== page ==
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13th of September last. The details his wife, that the prisoner had come of this transaction are as follows:- to the barrack on the morning of the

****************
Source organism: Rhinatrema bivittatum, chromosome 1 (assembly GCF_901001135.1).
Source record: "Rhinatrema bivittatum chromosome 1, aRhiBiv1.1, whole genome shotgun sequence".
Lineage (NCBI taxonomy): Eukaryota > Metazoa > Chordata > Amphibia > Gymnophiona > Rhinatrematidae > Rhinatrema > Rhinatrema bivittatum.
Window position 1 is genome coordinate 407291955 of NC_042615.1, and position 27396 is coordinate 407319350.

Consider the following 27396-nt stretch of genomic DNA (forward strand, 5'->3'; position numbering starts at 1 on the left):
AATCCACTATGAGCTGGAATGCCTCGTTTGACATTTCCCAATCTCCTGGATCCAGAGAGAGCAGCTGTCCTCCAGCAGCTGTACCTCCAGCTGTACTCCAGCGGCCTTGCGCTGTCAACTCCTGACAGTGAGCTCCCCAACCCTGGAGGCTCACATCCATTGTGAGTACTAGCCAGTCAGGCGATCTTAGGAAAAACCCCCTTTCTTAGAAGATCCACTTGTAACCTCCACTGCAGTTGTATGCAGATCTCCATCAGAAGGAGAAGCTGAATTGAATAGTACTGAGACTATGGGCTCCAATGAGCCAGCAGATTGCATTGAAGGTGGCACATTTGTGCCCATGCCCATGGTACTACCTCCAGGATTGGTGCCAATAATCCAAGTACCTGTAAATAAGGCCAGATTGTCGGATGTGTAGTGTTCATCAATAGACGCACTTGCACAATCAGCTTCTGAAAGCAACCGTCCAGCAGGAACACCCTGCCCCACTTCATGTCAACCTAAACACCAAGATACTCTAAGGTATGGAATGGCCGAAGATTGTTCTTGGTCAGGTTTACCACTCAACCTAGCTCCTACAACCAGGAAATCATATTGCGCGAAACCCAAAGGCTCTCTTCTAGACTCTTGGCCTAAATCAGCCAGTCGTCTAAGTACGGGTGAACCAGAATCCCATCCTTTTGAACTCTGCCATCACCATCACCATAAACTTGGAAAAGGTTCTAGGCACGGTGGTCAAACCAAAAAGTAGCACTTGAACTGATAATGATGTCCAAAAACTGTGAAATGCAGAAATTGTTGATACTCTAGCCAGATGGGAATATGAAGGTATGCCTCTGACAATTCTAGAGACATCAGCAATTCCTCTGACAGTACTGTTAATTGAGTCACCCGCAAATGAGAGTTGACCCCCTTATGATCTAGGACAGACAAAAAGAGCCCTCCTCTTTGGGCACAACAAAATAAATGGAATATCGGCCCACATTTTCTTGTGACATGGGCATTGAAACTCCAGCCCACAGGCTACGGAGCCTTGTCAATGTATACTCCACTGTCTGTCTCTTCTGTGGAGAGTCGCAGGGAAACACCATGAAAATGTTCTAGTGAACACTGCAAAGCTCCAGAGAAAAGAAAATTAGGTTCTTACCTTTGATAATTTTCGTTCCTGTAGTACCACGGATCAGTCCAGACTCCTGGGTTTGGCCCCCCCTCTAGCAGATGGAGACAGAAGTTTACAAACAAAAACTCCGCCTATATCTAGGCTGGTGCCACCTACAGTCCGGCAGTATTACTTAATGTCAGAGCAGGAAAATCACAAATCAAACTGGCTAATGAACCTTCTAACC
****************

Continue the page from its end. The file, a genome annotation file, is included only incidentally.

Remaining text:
Hewton went as guide to Mullow- 26th of March, and introduced himself ney and Moore, (who were tythe proc- to the soldier as a name-sake. He tors), in order to shew them different had been formerly in the 9th dragoons, denominations of lands for the purpose and is now a pensioner; and he said, of valuation. They were attacked by his cow had calved yesterday, (meantwo men, who had six stand of arms; ing that he had received his pension,) two short guns slung under their great- and that he was able to give him a coats, and four pistols. On coming treat. Accordingly he sent for spi. up with the tythe proctors, these fel. rits, of which Edward MʻLaughlin, lows immediately called to the latter his wife, and some other persons parto stand and deliver their books, which took ; and he gave the wife haif a was done. The robbers then desired crown to go out to buy breakfast : the proctors and Hewton to go away, she went out for that purpose, but beand, on their returning, when they had fore she returned, the prisoner had proceeded about forty yards, a shot left the barrack. was fired, from which some slugs About twelve o'clock the same day, lodged in Mullowney's neck, and some the prisoner and Edward M.Laughlin more in the cape of Moore's coat. The drank some porter together, and in prisoner, and Leamy (who was found the evening, shortly before drum-beat, guilty at the last special commission) the prisoner came back to the barrack then overtook the proctors again, and and invited the soldier out to a neighdesiring Hewton to go out of the way, bouring public-house. His wife was and Mullowney to stop, made Moore unwilling to let him go, lest he should go on his knees and open his breast, pot return to his barrack at a proper in order to shoot him, Moore did so, time; but he being prevailed on to go, when one of them struck him a violent she accompanied him and the prisoner blowin the pole of the head, and knock to the public house. They went up ed him down on his face; then jumped stairs, and after having finished a pot on his loins, and afterwards turning of porter, the prisoner requested Rose him round, kicked him in the belly. M.Laughlin to go down stairs for anThey then a second time desired the other. Just as she was returning into proctors to go away; and when they the room, the prisoner tapt Edward had done so, the prisoner and his com- M Laughlin on the shoulder, and whis. panion presented at them a second time, pered to him, “Go down to the barand Corcoran had his arms presented rack and fetch a musket, and I will when Leamy fired.